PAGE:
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Federal deficit plan fails to snag votes needed for Congressional debate

President Barack Obama and members of the National Commission on Fiscal Responsibility and Reform - including co-chairs Erskine Bowles and Alan Simpson - held their first formal meeting at the White House on April 27.

By David Gura

Lobbyists and advocacy organizations began quarreling with parts of the deficit-reduction plan as soon as the proposal became public.

The plan, proposed by the National Commission on Fiscal Responsibility and Reform, calls for a long list of spending cuts, raising the retirement age to 68, and eliminating many middle-class tax breaks. It proposes an increase in out-of-pocket payments for Medicare recipients, and reevaluating defense spending. Although the report didn't get the 14 votes it needed to be sent to Congress for debate, it is likely many of its recommendations will receive further consideration by legislators.

Former Sen. Alan Simpson, co-chairman of the commission, said the critics were being obstructionist, and called them "practitioners of the dark arts." United in their opposition to the commission's recommendations, the groups made for some strange bedfellows, at least.

AARP, which represents millions of Americans over 50 years old, was worried about recommendations that could affect health care and retirement benefits. According to Cristina Martin-Firvida, director of the organization's economic security program, "Social Security offers a modest benefit already. A 20 percent reduction, or a greater reduction, would significantly erode retirement income."

Terry Headley, who heads the National Association of Insurance and Financial Advisors, a group with 200,000 members, was also concerned about how cuts might affect life insurance policies and retirement savings.

He found one of the commission's proposals, known as the "Zero plan," particularly worrisome. It recommended the elimination of tax credits and deductions. "That would put all tax expenditures on the table," Headley said. "And of course, tax expenditures are what would get to the heart of the products that we offer."

The National Association of Home Builders didn't want Congress to touch the home mortgage deduction. "To do this to an industry that's already battered, it's just catastrophic," Joe Stanton, the group's chief lobbyist, said.

Many unions and political organizations rejected the Commission's plan outright. "I think Congress should drop this document in the trash, and then begin a real conversation about how to get our economy moving again," Justin Reuben, the president of MoveOn, said. His group represents more than 5 million self-identified progressives.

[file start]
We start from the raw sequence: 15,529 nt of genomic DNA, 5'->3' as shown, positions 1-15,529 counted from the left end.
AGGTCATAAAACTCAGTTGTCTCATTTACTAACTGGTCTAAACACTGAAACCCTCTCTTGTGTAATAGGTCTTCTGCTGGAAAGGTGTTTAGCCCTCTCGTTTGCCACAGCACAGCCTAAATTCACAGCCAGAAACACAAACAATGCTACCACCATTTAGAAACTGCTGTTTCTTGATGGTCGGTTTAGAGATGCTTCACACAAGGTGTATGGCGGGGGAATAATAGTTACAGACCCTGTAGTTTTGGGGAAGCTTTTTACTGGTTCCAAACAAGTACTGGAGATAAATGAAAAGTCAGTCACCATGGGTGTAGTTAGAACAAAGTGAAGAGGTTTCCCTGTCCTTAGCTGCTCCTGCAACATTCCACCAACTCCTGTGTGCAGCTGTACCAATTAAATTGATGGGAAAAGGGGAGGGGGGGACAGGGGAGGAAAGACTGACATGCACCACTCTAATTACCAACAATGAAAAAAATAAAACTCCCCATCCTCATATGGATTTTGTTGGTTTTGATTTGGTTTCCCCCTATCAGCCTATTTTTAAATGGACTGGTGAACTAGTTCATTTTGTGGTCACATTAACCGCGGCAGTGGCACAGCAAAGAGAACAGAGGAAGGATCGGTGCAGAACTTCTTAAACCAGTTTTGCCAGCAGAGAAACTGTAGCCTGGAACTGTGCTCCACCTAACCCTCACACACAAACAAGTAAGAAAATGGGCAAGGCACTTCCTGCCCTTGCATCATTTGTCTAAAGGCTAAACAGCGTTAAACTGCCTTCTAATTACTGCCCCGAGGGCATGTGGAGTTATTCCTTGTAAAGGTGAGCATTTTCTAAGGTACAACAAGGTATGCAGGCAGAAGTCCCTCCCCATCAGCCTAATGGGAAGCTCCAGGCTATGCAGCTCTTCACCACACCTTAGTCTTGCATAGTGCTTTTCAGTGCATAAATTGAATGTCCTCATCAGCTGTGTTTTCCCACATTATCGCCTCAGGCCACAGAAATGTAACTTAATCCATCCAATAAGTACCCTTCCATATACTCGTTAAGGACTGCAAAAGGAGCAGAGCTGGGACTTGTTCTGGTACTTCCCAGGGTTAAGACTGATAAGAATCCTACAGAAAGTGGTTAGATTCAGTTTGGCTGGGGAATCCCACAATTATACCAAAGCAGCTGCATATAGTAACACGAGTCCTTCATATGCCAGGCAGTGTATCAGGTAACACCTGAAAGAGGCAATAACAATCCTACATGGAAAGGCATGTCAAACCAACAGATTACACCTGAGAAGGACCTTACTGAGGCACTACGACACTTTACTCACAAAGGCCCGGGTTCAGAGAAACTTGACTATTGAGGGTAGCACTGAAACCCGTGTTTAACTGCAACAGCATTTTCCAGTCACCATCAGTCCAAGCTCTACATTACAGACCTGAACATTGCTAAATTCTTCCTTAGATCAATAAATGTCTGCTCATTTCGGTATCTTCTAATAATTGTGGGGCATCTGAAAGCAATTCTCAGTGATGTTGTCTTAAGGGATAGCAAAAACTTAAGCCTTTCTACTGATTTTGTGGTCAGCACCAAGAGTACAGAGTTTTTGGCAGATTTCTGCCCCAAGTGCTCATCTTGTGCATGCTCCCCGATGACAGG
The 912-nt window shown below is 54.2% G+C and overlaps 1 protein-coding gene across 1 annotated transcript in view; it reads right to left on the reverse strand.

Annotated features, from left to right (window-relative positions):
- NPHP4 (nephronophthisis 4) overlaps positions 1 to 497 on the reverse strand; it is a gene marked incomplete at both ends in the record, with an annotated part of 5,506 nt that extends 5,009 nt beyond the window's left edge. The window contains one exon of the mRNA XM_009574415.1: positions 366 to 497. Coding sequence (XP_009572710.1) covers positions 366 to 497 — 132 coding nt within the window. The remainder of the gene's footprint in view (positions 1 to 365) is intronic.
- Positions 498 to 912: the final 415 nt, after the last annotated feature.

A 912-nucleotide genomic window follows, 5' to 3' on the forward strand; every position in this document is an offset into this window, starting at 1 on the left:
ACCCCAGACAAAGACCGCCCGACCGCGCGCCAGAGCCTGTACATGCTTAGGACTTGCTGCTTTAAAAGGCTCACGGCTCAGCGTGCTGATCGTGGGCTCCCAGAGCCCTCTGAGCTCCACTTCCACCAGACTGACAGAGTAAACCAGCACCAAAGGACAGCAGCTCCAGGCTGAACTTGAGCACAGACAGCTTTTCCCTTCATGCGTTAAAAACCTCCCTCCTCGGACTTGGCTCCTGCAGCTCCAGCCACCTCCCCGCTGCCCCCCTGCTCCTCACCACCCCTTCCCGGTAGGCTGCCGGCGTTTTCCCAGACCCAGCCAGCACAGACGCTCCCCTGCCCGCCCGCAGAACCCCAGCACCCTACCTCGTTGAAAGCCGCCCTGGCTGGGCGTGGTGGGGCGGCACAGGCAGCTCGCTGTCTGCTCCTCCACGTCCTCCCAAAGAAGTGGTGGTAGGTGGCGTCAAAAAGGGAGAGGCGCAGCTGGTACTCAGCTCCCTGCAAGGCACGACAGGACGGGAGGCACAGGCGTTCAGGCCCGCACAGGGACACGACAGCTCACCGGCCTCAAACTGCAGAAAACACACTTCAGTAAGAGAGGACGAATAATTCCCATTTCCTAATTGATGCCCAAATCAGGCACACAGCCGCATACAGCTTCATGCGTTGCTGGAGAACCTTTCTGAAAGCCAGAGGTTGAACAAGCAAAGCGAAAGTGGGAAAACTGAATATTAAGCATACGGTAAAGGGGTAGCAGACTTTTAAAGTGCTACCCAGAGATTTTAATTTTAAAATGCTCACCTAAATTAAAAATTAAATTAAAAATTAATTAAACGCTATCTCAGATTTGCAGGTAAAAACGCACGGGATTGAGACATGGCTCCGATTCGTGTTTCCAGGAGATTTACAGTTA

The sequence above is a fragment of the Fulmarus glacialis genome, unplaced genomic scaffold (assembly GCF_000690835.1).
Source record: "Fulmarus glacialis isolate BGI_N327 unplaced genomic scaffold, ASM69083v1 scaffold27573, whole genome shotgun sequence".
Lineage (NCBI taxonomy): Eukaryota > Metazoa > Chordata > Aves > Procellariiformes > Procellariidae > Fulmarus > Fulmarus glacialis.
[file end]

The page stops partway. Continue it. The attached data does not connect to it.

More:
Mary Kay Henry, president of the Service Employees International Union, agreed that, with the economy in bad shape, the federal government's focus should be on creating jobs above all else.

"For this deficit commission to issue a report that prioritizes balancing the budget before we get America back to work," she said, is wrong.

Members of the health care sector don't want to see changes to Medicare, on the heels of the landmark health care overhaul.

"We need to do reform, but it's got to be focused in the right direction," Chip Kahn, president and CEO of the Federation of American Hospitals, said. His organization is composed of for-profit hospitals and health systems. "I think that part of the proposal will need to be moderated and needs to be more realistic, considering the legislation that just passed."

Tom Nickels, senior vice president of federal relations for the American Hospitals Association, shared many of Kahn's concerns. "We were very disturbed to see that the Commission seemed to bypass what was done by Congress in health care reform and approve or recommend additional reductions," he said.

Kahn and Nickels both said they were worried about a proposal to reduce funding for training new doctors.

About the author

David Gura is a reporter for Marketplace, based in the Washington, D.C. bureau.

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